The Advocacy and Leadership Awards, hosted by the North Carolina Council on Developmental Disabilities (NCCDD), honor the significant contributions made by advocates who are actively working to change attitudes and support greater choices and build a more inclusive North Carolina for people with intellectual and other developmental disabilities (I/DD).
The awards honor self-advocates, professionals who work for people with I/DD and advocates and volunteers who have passionately worked and continue to work to build a better North Carolina for people with intellectual and developmental disabilities (I/DD).
Winners were announced at the November 2023 Quarterly Council Meeting during the Advocacy & Leadership Awards Ceremony.
For more information about the annual awards, check out the Frequently Asked Questions.
Listed below are the award recipients for this year along with a video about their important contributions. You can also read about them here.
The Leadership Achievement Award is presented to an outstanding North Carolina self-advocate whose work has improved the quality of life for people with intellectual and other developmental disabilities. This award was presented for the first time at the 2018 November quarterly meeting of the NC Council on Developmental Disabilities.
Watch a video about Jacklyn Boheler.
Jack B. Hefner served the State of North Carolina as a member of the North Carolina Council on Developmental Disabilities (NCCDD) from 1982 until his passing in 1994. As a father to a son with intellectual disabilities, "Big Jack" was willing to do whatever it took to enhance the quality of life for North Carolinians affected by disability. Jack B. Hefner's leadership inspired a generation of advocates and people with I/DD to work forcefully.
On October 27, 1994, the NCCDD established the Jack B. Hefner Award to celebrate the vision and achievement of North Carolina's families and people with I/DD. The Council presents the award annually.
Watch a video about Sarah Potter.
Helen C. "Holly" Riddle served as the Executive Director for the NCCDD for 23 years. Through her professionalism, innovation and tireless dedication to look beyond the barriers and focus on creative solutions, she led the journey to make North Carolina a state where inclusion and full participation are possible for all citizens. This award is the highest recognition given by the NCCDD to those professionals who have made lasting contributions towards improving opportunities, breaking down barriers, and promoting increased quality of life for people with intellectual and developmental disabilities.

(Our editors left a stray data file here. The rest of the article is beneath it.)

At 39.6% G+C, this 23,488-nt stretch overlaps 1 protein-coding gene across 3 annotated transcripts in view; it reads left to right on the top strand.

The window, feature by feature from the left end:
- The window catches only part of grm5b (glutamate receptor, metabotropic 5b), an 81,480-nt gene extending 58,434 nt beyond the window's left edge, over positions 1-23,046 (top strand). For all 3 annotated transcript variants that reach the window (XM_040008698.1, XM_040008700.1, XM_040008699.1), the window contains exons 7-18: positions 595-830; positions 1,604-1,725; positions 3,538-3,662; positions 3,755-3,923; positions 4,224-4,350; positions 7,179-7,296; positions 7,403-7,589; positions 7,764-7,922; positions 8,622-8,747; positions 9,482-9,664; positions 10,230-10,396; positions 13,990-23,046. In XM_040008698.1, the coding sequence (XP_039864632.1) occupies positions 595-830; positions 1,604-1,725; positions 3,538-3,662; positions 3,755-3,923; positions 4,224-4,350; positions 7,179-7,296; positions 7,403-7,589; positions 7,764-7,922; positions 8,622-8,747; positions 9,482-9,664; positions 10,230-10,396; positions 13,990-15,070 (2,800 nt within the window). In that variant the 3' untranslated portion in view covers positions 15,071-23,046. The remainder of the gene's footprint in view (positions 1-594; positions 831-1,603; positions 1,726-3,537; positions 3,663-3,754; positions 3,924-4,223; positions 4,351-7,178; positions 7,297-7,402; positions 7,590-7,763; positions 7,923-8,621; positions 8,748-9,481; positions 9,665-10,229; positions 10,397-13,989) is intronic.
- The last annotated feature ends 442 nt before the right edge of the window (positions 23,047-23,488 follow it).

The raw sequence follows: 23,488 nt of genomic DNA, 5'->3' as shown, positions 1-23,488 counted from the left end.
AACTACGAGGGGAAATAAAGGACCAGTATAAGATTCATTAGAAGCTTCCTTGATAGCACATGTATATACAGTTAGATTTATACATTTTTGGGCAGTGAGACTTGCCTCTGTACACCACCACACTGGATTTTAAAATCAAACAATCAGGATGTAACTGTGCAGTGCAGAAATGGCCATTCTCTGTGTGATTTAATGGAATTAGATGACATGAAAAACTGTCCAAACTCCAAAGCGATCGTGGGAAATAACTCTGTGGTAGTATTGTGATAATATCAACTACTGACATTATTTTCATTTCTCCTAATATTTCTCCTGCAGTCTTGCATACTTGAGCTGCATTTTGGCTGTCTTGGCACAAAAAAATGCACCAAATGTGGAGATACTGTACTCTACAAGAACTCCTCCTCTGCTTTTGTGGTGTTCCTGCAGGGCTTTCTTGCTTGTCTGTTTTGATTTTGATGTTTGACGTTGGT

In 2013, the NCCDD established the Helen C. "Holly" Riddle Award to celebrate the work of professionals with North Carolina's families and people with I/DD. The Council presents the award annually.
Watch a video about Dr. Bill Milner and Betsy White of ACCESS Dental.
What kind of nominees are you looking for? The Council seeks an outstanding North Carolina self-advocate whose work has improved the quality of life for people with intellectual and other developmental disabilities for the newly established North Carolina Leadership Achievement Award. The Council seeks family members or community members for the Jack B. Hefner Award who have been involved in making an impact in their local communities that not only benefit their family member, but will positively impact other individuals as well. For the Helen C. “Holly” Riddle Awards, the Council seeks nominees from professionals in the field who have devoted to their career to improving the systems in NC that serve individuals with I/DD and their families.
What do you look for not only in nominees, but award winners? The Council promotes the three awards and seeks nominations from the general public, Council members, professionals in the field, individuals with I/DD, and family members. Those making nominations must show that the person they are nominating is making an impact in their local community that benefits others with I/DD. Those professionals nominated for the Riddle Award will demonstrate improvement of systems serving individuals with I/DD that will have or have had a statewide impact.
How are the recipients selected? A selection committee of NCCDD members reviews all applications and carefully considers all information submitted for the candidates and chooses a candidate for the respective awards. These candidates are submitted to the executive committee for review and endorsement.
What do the recipients get? The winner of the NCCDD Advocacy and Leadership awards are invited to the November Council meeting and can invite up to four guests to the awards ceremony. The award winners will receive a plaque, an opportunity to address the Council, and their story will be promoted on the Council website, the social media pages, and in their hometown newspapers.
How does the selection process go? The Council opens up the nominating process in the Spring of each year with announcements going out throughout the Council and Council member networks. Nomination forms can be downloaded or completed online. For those who need assistance completing the nomination form, they can call the NCCDD office at 919-850-2901.